This following article was originally published in May 2001 by the Washington State Bar News. To access a full copy, please contact John Sullivan.
The U.S. Constitution guarantees that a judgement of a Washington court will be given “full faith and credit” in all other American courts. This ensures that a judgement obtained in Washington can be enforced in the other 49 states, without having to re-litigate the matter.
But what if you need to enforce your Washington judgement in Canada? The “full faith and credit” clause is of no assistance to you once you cross the 49th parallel, as the U.S. Constitution does not apply to Canada. Will Canadian courts recognize and enforce U.S. judgements, or will you have to re-litigate the matter in a Canadian court, and prove your case once again, in order to seize Canadian assets?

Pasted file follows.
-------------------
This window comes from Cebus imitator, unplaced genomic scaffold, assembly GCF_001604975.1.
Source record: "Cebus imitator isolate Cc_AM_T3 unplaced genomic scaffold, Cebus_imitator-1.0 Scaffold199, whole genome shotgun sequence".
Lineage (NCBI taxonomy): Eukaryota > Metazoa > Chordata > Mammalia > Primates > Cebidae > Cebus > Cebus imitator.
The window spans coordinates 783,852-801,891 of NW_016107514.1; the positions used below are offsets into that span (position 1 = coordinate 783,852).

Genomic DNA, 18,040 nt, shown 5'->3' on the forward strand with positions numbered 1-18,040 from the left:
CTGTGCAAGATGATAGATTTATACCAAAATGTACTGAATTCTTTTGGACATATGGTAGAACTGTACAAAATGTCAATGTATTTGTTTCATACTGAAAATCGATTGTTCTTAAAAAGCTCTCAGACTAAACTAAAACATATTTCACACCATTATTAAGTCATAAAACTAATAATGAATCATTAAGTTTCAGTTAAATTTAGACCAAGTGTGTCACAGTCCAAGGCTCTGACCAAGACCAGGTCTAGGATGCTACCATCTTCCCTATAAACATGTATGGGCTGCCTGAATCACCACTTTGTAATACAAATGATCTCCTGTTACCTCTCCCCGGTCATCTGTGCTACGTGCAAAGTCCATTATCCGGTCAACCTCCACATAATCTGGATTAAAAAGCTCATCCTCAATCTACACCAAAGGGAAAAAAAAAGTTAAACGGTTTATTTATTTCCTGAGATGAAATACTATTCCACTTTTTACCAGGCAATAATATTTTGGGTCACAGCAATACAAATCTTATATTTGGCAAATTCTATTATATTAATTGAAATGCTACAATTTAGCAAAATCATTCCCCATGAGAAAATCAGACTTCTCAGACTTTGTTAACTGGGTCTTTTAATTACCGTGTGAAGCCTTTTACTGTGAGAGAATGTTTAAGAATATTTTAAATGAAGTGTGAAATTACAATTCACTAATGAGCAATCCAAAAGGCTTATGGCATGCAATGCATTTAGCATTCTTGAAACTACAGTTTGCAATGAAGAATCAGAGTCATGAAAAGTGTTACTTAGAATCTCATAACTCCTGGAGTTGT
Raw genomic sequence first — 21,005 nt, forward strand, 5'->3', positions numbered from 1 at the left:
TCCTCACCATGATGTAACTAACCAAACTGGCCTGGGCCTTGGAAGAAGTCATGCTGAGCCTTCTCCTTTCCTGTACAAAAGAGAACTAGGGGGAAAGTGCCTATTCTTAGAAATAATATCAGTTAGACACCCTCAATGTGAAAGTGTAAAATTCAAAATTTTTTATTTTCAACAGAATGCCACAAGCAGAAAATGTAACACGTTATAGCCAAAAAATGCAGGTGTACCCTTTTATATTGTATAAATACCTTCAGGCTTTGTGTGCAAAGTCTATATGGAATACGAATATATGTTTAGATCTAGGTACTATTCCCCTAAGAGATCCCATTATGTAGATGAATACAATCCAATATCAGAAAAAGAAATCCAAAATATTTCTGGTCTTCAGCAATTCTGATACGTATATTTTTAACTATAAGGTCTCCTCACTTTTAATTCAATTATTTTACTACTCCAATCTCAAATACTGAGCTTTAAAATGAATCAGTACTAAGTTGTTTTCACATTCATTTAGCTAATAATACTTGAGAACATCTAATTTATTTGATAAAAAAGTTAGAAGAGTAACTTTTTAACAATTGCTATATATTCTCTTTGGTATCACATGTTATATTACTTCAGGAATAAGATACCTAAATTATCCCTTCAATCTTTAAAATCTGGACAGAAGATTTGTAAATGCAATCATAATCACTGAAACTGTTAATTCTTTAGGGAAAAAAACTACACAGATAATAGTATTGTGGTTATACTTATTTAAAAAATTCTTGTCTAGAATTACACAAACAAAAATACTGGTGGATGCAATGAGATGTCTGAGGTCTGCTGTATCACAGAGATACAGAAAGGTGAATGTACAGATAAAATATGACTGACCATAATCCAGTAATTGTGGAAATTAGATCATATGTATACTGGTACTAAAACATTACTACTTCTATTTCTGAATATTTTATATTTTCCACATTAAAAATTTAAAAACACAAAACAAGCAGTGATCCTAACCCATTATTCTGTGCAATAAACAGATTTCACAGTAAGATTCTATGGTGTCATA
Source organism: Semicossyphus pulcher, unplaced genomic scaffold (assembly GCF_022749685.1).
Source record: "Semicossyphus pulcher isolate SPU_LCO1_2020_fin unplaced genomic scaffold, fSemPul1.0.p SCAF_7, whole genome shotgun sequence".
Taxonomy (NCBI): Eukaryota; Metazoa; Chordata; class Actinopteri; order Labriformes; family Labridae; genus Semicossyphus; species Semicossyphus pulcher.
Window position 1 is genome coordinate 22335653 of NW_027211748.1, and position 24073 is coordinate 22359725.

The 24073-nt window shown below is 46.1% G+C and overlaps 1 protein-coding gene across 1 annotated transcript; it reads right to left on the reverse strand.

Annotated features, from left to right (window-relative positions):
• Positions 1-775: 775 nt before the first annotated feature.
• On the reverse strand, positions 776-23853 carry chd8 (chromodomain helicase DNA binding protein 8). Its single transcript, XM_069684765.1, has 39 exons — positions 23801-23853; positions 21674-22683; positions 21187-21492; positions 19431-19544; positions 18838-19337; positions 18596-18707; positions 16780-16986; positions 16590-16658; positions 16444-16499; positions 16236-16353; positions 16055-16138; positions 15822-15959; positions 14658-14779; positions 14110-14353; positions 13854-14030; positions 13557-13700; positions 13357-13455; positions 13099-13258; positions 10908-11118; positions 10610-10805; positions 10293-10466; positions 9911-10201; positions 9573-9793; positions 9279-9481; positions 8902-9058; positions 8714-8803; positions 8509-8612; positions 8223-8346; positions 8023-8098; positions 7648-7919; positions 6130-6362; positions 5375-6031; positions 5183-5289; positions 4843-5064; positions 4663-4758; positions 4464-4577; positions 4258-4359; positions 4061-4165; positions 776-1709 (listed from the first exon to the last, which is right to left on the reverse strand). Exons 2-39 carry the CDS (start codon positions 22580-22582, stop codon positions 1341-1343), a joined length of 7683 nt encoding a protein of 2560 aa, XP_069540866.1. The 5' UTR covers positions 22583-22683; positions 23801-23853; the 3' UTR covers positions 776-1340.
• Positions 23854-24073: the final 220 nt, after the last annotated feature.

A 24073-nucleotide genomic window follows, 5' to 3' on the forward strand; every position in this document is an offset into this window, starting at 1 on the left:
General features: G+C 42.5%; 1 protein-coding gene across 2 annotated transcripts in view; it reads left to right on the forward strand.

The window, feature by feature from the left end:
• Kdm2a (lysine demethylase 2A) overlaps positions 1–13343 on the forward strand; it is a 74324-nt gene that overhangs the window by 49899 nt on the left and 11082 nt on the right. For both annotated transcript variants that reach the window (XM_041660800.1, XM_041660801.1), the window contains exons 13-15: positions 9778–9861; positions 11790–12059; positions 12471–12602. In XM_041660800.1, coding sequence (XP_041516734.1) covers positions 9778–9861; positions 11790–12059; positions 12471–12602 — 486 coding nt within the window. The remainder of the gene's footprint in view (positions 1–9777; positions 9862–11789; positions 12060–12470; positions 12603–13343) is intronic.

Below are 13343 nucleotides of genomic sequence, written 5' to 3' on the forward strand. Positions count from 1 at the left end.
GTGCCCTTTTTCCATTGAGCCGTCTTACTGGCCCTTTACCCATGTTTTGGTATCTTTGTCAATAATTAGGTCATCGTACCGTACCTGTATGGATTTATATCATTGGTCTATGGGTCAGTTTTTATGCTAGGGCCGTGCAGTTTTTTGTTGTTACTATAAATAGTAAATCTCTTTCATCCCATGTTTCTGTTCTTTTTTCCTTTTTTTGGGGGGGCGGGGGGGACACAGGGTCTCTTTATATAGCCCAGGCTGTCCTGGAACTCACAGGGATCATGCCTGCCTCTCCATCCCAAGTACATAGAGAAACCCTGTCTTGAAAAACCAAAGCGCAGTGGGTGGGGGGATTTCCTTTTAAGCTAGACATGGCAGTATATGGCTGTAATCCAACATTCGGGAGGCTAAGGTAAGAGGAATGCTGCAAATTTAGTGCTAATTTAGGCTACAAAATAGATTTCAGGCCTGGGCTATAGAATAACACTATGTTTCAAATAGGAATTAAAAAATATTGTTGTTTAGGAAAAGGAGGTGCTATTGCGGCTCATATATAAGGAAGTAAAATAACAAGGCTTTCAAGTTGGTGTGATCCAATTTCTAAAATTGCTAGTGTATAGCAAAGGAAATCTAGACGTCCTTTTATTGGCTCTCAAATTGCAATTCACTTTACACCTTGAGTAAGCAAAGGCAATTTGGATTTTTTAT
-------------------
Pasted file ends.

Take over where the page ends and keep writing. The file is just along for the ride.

The answer is of vital importance to Washington attorneys. The proximity and relative wealth of both nations have made the U.S.-Canada relationship the largest, most successful trading relationship the world has ever seen. With over a billion dollars’ worth of trade between Canada and the United States every day, Canada is America’s largest trading partner by far. In fact, in 2001 Canada bought more U.S. exports ($163.7 billion) than the entire 15 nations of the European Union combined ($159.2 billion). And of course, intertwined economies mean cross border disputes.